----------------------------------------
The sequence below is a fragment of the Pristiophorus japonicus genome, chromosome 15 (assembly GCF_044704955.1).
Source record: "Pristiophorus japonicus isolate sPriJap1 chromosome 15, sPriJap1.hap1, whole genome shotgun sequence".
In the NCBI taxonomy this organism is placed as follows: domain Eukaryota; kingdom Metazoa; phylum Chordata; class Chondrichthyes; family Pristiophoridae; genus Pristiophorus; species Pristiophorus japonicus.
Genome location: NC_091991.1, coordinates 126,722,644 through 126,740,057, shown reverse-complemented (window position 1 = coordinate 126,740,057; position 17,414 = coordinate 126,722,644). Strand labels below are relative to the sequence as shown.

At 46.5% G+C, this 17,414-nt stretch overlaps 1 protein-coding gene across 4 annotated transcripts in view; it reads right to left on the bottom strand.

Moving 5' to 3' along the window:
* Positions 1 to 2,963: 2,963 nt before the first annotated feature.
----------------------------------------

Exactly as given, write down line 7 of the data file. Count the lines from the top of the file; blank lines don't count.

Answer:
* Positions 1 to 2,963: 2,963 nt before the first annotated feature.